MooseMom … you surprised me with that one … whatever gave you that idea?

I can’t speak to Australia’s rules guiding transplantation. All I can say that upon either starting dialysis or upon falling below an egfr of 20, you can begin the process of getting on the list here in the US. You do not have to wait until you are actually on dialysis to be waitlisted. Why that is the case here, I do not know, but I am not sure I would label it as unfair in some way or making the field “un-level”. Perhaps one can argue that if a patient is already on good, optimal dialysis, s/he might in fact be in less need of a transplant than someone who is struggling with an egfr of 12. I really couldn’t say.

I don’t know why 20 is the magic number. Some people progress swiftly to ESRD and are on dialysis before they finish their pre-tx testing and are placed on the list. Others, like me, progress more slowly. Even my own neph guessed wrong about the rate of my decline. But 20 is the number, and as I don’t make the rules, I can’t explain them.

I only turned down one ECD kidney; actually, it was beyond ECD…it was “high risk” because the donor had been living with his HIV positive girlfriend. He had been tested regularly, and when he passed away, he had been awaiting test results but died before the results came in. So, the tx center could not guarantee the HIV status of this donor, so I declined… The other ECD kidneys I did NOT pass on; in the end, they were offered to other patients. I had been fourth in line for one and second in line for the other.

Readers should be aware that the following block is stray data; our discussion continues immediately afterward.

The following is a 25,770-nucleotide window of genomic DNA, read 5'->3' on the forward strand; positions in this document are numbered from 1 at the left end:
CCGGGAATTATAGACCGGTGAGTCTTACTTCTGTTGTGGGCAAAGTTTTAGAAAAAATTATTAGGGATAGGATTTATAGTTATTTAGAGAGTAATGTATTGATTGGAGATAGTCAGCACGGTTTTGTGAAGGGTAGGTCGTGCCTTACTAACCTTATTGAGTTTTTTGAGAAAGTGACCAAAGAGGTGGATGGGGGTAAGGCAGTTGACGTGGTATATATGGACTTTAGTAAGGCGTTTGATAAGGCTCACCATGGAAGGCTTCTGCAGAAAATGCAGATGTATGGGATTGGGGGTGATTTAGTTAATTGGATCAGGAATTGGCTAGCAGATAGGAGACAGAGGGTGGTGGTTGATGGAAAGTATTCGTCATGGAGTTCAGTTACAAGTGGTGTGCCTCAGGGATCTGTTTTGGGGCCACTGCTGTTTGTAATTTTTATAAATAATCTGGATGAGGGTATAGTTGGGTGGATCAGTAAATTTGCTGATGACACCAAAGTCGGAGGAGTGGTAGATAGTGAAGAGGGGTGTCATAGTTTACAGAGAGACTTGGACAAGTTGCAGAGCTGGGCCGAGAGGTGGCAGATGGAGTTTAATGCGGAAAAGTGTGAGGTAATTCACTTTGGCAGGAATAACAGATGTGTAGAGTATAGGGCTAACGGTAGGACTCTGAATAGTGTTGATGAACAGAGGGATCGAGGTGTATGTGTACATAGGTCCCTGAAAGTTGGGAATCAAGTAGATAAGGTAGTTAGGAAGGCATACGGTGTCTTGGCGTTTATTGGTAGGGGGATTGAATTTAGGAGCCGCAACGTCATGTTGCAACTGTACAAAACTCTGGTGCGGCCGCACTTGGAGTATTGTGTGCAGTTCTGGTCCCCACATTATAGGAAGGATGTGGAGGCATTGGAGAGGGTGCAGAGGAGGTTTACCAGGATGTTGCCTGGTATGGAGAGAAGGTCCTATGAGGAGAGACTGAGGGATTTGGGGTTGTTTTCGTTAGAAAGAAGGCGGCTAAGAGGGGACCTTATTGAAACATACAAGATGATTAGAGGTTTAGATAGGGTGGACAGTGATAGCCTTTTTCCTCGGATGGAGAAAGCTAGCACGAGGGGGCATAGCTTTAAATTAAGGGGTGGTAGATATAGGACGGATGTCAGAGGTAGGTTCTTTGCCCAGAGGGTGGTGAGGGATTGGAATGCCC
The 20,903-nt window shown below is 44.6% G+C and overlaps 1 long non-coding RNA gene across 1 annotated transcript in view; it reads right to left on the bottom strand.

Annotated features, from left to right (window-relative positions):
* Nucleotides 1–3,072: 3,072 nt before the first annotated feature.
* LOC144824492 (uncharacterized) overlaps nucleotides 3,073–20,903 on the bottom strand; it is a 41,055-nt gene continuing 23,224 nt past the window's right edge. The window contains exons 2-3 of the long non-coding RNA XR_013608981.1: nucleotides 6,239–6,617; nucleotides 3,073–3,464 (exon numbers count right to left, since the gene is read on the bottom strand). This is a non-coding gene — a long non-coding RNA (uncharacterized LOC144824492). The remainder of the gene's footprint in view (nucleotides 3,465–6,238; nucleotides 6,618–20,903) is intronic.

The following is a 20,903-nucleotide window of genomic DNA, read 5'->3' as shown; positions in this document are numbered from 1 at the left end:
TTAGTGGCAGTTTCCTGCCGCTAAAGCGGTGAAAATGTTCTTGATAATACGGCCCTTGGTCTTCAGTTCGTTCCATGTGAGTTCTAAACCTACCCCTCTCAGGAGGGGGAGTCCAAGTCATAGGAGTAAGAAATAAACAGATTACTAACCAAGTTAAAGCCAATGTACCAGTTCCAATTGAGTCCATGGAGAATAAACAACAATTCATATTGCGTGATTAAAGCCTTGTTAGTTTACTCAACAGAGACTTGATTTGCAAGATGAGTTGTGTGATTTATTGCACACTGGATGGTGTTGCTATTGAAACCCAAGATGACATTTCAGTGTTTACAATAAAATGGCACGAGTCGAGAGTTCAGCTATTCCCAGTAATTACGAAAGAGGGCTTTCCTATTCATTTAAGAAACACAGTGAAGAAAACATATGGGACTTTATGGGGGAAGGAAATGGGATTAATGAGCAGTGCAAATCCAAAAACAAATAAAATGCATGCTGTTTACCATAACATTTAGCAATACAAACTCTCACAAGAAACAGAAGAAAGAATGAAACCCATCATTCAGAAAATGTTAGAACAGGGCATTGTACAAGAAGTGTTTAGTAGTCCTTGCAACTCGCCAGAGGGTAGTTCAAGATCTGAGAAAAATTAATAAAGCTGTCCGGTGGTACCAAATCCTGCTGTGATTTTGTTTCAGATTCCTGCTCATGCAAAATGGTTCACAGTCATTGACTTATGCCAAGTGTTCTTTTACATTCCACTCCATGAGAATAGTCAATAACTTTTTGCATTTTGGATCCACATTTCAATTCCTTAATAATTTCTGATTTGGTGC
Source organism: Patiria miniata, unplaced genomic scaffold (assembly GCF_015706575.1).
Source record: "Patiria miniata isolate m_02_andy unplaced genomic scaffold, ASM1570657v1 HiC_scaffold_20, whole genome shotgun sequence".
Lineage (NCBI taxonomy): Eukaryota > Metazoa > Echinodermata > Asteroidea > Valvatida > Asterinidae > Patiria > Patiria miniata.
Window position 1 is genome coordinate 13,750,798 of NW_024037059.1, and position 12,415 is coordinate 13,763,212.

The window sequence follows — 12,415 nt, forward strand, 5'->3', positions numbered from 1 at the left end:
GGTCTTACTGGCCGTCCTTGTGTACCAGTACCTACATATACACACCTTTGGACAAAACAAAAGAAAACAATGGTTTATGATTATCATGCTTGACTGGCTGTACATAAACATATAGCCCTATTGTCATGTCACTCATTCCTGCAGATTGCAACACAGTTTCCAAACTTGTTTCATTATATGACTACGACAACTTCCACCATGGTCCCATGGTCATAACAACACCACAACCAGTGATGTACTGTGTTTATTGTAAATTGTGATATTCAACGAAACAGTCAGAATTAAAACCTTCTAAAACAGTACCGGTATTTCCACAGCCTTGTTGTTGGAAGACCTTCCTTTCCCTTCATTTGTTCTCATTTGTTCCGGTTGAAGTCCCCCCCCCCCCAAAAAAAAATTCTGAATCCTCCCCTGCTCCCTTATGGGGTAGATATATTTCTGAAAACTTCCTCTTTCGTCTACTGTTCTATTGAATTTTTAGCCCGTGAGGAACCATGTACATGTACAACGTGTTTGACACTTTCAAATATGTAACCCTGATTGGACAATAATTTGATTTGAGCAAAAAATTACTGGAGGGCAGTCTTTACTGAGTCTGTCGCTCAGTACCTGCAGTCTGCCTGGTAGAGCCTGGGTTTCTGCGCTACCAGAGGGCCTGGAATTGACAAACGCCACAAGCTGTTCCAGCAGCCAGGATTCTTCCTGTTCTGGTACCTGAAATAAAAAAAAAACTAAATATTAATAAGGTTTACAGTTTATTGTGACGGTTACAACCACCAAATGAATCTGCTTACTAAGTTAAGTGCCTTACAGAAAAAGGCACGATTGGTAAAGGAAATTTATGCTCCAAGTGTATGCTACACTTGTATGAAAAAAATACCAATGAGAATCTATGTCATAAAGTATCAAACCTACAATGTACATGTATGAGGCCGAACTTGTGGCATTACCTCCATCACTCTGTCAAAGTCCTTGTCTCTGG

I have spoken to too many people who have had enormous difficulties initiating dialysis not to come away with the idea that it is fraught with risk. Trying to establish dry weight, trying to establish this level or that level, trying to find someone who won’t infiltrate you, trying to learn how to stick yourself, trying to avoid clinic-borne infection, trying to transition from a normal life to one stuck on a machine, trying to remain properly nourished, trying to sort out a new medication protocol, etc. I would be curious to know if there are that many renal patients out there who would truly wish to begin dialysis if they were able to be transplanted pre-emptively. My own nephrologist advised me that a pre-emptive transplant is the best treatment for CKD4/5, so there must be some reason why pre-emptive cadaveric transplants are available here in the US. I’m surprised that knowing American dialysis as you do, you express surprise at me! LOL!

I cannot imagine that starting dialysis even in the best of circumstances would EVER be seen as “smooth, problem-free and uncomplicated”!

And, how do you define “a bit of time”? I don’t know if I want to spend a “bit of time” on dialysis as here where I live, the average waiting time is now 4-6 years. I’ve lived with this damned disease for 20 years now. If I go on dialysis, it means that I can’t travel to London for any length of time to see my autistic son because I just can’t afford to pay for dialysis out of pocket and my insurance won’t pay for dialysis outside of the US. So no, 4-6 years is NOT “a bit of time” in my personal dictionary!

I supposed I’m skeptical of getting “good, planned, optimal dialysis” in this country, at least not at first. I don’t know how long it will take me to get fully up and running with NHHD, if it is even offered to me. I don’t want to have to jam great big needles into my arm every day if I don’t have to. And I am not sure why I should not be offered what my doctor feels is the best treatment for me just because I do not have a living donor. That’s not my fault. You make me feel like I am unworthy because I am “not sick enough” or that there must be something wrong with me because I do not have a living donor.